School Spying on Kids in Their HomesHannah Tennant-Moore
Think of just one thing you did in your bedroom yesterday that you wouldn’t want anyone else, except maybe your spouse, to see. Now imagine that you found out that your boss and all of your coworkers had the ability to see into your bedroom from the comfort of their own homes at any time, without your knowledge.
Let’s exactly what’s going on in a Philadelphia suburb, except the people being spied on are minors and the peeping toms are their educators. Has your head exploded yet?
High school student Blake Robbins and his parents have filed suit against the Lower Merion School District for violating a bevy of privacy laws, including the Electronic Communications Privacy Act and the Fourth Amendment. Blake was one of about 1,800 students to receive a laptop from the district. The webcam-equipped computers were paid for by state and federal grants and intended, naturally enough, to help students remain engaged with their coursework outside of the classroom.
According to the lawsuit, the district failed to tell parents that these laptops were also monitoring devices–that is, the school district has the ability to remotely activate the webcams at any time, taking a peek into the private homes of students. Imagine Blake’s shock when an assistant principal approached him and accused him of engaging in “improper behavior” the night before–in his own home.
One hates to imagine what that “improper behavior” might have consisted of, considering that the 15-year-old was in his bedroom and believed he was alone. Fortunately for him, his transgression was nothing more serious than eating candy–which the assistant principal believed were drugs. After all, Mike and Ikes ARE brightly colored and oblong.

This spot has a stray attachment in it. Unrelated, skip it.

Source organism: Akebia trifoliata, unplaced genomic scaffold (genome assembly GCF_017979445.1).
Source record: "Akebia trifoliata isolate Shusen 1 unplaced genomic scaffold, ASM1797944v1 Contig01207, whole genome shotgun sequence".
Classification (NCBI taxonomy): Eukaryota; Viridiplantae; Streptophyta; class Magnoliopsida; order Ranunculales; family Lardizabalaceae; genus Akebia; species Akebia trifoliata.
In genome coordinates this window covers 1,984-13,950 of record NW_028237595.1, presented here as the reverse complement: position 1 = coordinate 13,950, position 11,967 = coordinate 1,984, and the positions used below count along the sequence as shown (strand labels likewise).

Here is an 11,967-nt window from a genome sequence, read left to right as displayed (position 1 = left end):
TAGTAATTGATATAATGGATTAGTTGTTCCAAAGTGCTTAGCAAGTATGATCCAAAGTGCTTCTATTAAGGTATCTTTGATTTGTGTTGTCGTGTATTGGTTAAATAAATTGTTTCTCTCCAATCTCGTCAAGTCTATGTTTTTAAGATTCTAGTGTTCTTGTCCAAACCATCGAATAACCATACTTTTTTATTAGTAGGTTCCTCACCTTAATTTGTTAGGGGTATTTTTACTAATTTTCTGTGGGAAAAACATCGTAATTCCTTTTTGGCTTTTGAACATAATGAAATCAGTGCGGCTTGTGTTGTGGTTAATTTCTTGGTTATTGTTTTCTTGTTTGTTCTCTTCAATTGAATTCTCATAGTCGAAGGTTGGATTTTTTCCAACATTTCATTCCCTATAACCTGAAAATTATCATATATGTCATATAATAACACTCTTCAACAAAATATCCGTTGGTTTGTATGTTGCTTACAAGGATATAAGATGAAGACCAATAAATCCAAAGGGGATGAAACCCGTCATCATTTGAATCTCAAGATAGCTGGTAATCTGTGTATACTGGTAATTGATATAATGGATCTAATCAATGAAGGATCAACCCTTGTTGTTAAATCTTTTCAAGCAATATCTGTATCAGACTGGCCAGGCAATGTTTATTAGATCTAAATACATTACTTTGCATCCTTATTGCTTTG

Since Blake’s parents filed suit for violating their son’s privacy, the district has claimed that they only activated the cameras on laptops that were reported missing or stolen. They have kept mum, however, as to whether Blake’s computer had been reported lost and as to how many other students have been spied on by administrators.
According to Lillie Coney of the Electronic Privacy Information Center, there is absolutely no justification for putting monitoring equipment on any school-issued computer. That is a system that is ripe for abuse by not only by overzealous administrators like the assistant principal, but by predators. “If [the computer is] lost, believe me, they are going to hold the parents responsible for replacing it. If it’s stolen, they have insurance to replace it,” Coney said. “They’re not law enforcement. They are not in the business of conducting surveillance or investigative efforts beyond anything that happens within that school.”
Judging from the public outcry, Lower Merion parents tend to agree with Coney–which is no surprise. Even the strictest parent does not want their child’s school to act as Big Brother. Although it remains to be seen whether the court will find the district guilty of violating any federal laws, it seems clear that no one will argue too strongly for keeping the monitoring system in place.
Photo: America’s Right